It's a life changing book, and I don'y think it's possible to remain the same after reading Patterson's work.
It's a master piece among all books that analyse the humans - animals relationship and the animal rights issue.
After reading Eternal Treblinka It's easy to understand why Isaac B. Singer wrote that " when it comes to animals all men are Nazis. For them it's an Eternal Treblinka."
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This book needs to be read, as the title may give the impression that it is based on the simple philosophy of "animals are just like humans and what we do to them is just like what Hitler did during the holocaust". Instead, Charles Patterson, gives a detailed and rigidly referenced account of the history of animal agriculture and the DIRECT links it has with the holocaust. This book seriously could change the world, if it was widely spread. I have leant it to meat eaters who have been interested in the title, and everyone who has read it has turned vegetarian. What I like most about this book is the way the author doesn't really seem to become emotionally attached to the work, which allows for an "unattackable" critique of the commercial animal industry. This book should be in schools. Also, anybody who is considering buying this book might want to watch the film "earthlings", which you can view for free online.
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When I first saw the title of this book I thought, "that looks harrowing" and I almost gave it a miss, but seeing the reviews it was difficult to resist.

The subject matter is so profound, mans relationship with animals, and the dysfunctional nature of that relationship; presented with great clarity and authority, it challenges centuries of conditioning and blindness to the truth.

Others talk about this book as "life changing" and it is nothing less. Anyone who reads this book will experience a revelation in their attitude towards animals, humanity and the repetition of evil historic events.

Masterpiece is no overstatement, read it!
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Coherently written book, setting forward connections between right wing 'thought' and the oppression against non-human species. An important book for anyone wavering about living a vegan lifestyle, or for those who want confirmation of their lifestyle and reasons to put to those who wish to continue being part of an oppressive, often hidden killing machine. It imparts an important message.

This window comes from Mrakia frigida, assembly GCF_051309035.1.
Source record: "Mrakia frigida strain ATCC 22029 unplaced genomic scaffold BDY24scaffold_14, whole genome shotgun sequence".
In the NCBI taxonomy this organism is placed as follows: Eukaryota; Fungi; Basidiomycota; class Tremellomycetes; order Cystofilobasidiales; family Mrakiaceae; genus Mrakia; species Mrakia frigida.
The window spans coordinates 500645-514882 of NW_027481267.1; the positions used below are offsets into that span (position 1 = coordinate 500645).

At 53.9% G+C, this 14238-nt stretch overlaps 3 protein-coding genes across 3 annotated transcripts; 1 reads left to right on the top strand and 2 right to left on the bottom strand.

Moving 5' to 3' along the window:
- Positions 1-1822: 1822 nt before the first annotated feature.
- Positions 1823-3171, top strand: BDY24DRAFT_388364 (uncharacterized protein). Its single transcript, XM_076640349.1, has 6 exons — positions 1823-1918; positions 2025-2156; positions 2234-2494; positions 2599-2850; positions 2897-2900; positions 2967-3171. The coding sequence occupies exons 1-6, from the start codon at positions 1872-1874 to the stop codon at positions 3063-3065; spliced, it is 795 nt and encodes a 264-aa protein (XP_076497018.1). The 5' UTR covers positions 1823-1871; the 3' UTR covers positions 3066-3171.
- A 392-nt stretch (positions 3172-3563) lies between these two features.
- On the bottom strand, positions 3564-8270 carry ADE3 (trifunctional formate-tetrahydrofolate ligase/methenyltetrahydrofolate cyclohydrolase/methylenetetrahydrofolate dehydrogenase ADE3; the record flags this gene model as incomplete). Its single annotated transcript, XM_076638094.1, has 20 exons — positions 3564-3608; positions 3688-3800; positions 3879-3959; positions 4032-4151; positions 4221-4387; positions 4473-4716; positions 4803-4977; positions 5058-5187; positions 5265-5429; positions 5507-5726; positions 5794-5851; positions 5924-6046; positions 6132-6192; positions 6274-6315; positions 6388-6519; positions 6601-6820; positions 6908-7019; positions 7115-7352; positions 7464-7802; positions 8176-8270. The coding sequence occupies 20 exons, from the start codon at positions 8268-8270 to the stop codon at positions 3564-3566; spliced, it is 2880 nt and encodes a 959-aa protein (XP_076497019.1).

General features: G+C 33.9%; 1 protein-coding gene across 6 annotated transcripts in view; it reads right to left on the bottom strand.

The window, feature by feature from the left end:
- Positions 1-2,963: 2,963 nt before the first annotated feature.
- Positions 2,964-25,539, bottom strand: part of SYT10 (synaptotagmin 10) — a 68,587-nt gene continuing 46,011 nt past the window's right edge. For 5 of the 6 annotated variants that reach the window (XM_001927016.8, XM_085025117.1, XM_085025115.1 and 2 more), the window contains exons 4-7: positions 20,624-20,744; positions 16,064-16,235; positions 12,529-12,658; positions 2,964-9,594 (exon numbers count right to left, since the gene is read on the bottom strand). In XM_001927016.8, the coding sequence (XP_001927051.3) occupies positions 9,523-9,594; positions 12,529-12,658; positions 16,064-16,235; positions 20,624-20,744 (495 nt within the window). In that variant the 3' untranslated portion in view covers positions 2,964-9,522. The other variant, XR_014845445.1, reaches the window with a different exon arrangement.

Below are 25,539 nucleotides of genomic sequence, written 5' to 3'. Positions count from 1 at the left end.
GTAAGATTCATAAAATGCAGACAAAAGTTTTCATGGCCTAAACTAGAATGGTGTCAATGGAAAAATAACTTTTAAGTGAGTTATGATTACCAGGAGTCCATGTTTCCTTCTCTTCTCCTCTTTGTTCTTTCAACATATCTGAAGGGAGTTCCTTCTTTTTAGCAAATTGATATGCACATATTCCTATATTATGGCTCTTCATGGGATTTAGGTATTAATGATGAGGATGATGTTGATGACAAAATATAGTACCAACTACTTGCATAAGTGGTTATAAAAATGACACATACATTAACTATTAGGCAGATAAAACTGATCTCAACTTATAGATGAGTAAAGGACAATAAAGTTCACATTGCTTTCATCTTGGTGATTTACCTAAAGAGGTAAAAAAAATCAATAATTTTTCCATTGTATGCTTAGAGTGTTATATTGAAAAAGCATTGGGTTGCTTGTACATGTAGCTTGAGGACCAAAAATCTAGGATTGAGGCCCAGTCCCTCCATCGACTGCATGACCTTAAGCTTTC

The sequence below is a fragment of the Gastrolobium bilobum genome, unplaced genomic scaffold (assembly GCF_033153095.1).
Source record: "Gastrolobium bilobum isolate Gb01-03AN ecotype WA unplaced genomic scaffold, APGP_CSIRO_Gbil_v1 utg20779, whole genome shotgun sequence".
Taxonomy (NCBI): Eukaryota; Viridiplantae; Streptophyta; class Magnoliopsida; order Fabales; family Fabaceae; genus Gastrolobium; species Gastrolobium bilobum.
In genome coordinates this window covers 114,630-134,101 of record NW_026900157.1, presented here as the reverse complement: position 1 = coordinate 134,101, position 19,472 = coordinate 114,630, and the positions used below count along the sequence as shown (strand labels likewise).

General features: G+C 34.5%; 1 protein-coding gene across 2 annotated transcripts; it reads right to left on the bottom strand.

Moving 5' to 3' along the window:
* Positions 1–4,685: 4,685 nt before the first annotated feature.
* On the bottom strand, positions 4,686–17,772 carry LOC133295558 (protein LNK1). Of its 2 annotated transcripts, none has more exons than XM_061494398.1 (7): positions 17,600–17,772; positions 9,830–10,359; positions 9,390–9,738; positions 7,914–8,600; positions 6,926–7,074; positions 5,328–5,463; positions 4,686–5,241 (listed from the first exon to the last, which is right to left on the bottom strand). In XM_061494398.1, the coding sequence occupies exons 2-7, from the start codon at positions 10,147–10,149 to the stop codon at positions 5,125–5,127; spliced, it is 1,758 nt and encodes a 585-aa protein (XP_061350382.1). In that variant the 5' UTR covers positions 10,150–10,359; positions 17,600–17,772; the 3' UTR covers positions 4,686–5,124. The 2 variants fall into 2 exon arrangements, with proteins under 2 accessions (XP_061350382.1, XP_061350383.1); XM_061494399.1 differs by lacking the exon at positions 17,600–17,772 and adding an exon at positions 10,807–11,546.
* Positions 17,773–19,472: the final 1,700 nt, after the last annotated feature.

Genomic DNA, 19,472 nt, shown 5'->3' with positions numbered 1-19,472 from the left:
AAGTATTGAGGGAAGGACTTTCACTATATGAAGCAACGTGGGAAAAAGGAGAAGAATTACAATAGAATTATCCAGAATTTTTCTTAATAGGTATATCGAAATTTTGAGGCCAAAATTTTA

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This is a thoughtful, compassionate, relatively horrifying book. Survivors of the Holocaust and their descendents draw detailed, specific, sickening parallels with the way we treat slaughter animals. The first half of the book examines the rise industrialized slaughterhouse in the USA, and how they shifted the context in how we treat creatures labeled as subhumans. The second half gives stories of Jews and other people in Germany, the USA or Israel who were moved by the Holocaust's horrors to become lifelong defenders of animal rights.

The book's note of moral anguish is quite incontestable, but the book doesn't really go further to explore a workable alternative vision. Clearly in nature, all creatures are kept in balance through a circle of predation. But predation does not require the transformation of farming and hunting into industrialized mass murder, where living creatures are reduced to products on an assembly line. Beyond that, we are fools to target whole species of undesired creatures for extermination through chemical or other weapons. We can treat our ecological community better than that.
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Information is what dictates our choices. This book gives it. It's up to us to make the choice. The title is shocking for some. Yet those are just words. It is not the title nor the words that are shocking. It is reality. I definitely recomend not only this book, but also to view it with your own eyes. Go to a factory farm, pretend you want a job. You will understand even better what this book is trying to make us understand.
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This book shook my world up and left me changed as a human. I can't give a book higher praise than that.